Reply
 
Thread Tools Search this Thread Display Modes
 
Old 05-02-2010, 10:17 AM   #43
1972 Travelux Princess 25
 
Cobourg , Ontario
Join Date: Oct 2008
Posts: 1,042
Don't take me too literally. I mean you should be thinking of some kind of business or income of your own, if the employment situation is bad, which it is in large parts of the country today.

If I could buy houses for $25000 to $30000 and get $750 to $900 rent I would be laughing all the way to the bank.

Another thing I don't get. If you can buy a house that cheap why are you even thinking of buying an Airstream?
__________________

__________________
Living in the trailer park of sense, looking out the window at a tornado of stupidity.
Ganaraska is offline   Reply With Quote
Old 05-02-2010, 10:25 AM   #44
1972 Travelux Princess 25
 
Cobourg , Ontario
Join Date: Oct 2008
Posts: 1,042
With your banking background have you considered becoming a mortgage broker? I know one small town mortgage broker who makes $2000 to $5000 on every deal and does 10 or 20 deals a week. No that is not a misprint he makes $20,000 to $100,000 per week with one secretary and 2 assistants. In a town of 50,000 population.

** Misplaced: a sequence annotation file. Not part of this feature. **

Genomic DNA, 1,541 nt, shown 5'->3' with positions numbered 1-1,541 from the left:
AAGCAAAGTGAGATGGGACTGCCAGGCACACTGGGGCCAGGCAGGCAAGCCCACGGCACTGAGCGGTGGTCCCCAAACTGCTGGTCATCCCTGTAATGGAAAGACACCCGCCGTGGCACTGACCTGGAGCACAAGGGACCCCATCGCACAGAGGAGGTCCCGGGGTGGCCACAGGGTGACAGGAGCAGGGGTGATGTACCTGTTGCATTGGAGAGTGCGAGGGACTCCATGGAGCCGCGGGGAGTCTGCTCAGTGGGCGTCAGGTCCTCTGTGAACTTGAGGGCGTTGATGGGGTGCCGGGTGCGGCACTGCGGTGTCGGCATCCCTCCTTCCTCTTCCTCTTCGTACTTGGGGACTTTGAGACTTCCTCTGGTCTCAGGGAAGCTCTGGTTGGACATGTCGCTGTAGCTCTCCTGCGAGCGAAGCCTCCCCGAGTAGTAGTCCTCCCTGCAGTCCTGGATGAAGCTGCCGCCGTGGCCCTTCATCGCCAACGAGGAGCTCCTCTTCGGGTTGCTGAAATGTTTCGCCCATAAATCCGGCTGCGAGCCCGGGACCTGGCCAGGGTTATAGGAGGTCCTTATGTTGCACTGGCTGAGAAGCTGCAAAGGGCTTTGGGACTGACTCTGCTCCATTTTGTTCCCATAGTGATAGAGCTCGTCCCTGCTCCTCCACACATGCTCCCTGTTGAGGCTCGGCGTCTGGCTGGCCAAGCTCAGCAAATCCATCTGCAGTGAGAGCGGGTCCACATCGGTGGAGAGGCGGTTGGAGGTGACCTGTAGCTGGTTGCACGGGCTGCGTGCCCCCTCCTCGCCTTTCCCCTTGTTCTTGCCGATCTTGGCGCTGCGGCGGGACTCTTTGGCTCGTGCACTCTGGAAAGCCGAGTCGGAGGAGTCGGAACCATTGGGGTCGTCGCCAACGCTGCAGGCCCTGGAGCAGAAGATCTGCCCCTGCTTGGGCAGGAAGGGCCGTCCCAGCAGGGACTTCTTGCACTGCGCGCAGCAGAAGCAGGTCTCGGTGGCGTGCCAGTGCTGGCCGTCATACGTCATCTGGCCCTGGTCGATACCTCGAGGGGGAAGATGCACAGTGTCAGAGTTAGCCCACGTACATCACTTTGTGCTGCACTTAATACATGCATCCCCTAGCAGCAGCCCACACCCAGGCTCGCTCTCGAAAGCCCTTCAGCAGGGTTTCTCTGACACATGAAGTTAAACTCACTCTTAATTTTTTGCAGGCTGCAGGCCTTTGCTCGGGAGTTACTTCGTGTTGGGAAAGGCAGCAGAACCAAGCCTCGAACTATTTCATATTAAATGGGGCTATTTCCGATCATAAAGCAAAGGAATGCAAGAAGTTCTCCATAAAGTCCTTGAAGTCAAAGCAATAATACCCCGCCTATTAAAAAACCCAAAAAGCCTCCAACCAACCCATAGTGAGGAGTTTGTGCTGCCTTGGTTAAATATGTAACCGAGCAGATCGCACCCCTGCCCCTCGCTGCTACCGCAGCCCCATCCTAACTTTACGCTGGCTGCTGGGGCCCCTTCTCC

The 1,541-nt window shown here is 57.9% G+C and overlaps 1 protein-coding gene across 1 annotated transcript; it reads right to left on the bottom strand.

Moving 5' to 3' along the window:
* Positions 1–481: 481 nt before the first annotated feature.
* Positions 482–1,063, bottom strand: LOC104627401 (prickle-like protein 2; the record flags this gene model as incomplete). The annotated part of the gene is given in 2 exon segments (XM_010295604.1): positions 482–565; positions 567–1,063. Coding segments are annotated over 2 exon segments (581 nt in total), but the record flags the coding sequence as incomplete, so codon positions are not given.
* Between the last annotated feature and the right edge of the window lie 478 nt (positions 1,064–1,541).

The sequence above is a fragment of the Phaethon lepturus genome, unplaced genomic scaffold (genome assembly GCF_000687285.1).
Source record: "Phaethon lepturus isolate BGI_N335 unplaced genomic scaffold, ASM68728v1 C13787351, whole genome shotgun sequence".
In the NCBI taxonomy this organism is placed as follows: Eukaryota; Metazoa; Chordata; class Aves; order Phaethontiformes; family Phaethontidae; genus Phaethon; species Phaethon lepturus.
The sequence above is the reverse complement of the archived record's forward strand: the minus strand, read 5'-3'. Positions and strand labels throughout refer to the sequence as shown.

__________________

__________________
Living in the trailer park of sense, looking out the window at a tornado of stupidity.
Ganaraska is offline   Reply With Quote
Old 05-03-2010, 06:49 AM   #45
1 Rivet Member
 
Spring Valley , Wisconsin
Join Date: Apr 2010
Posts: 13
I'm not sure I know what you mean by taking you too literally. I have been through houses that have, or will sell for $20,000 to $30,000 that with an investment of $5,000 would rent for the $700 range.

Your mortgage broker friend is yanking your chain. To make that kind of money, I would guess he would need to generate every single mortgage loan a city of 50,000 would require (and he's doing at BEST 20% and not likely even that), or service a gigantic portfolio of mortgages. The fluctuation in income you describe makes me believe he's implying it's through generation, because servicing is a more stable income flow. The bank I was at serviced a portfolio of roughly $100,000,000 and they grossed roughly $500,000 in income/yr. Out of that came the salaries of the six employees that did the servicing and overhead. Net was probably $250,000? If he IS servicing, I can assure you his portfolio size is not likely $100,000,000. Secondly, he isn't making $2,000 to $5,000 per transaction unless he's been very lucky taking out commitments at a higher rate that he resells at a lower rate, and that's impossible in a rising rate environment, and also very, very dangerous in a declining rate environment.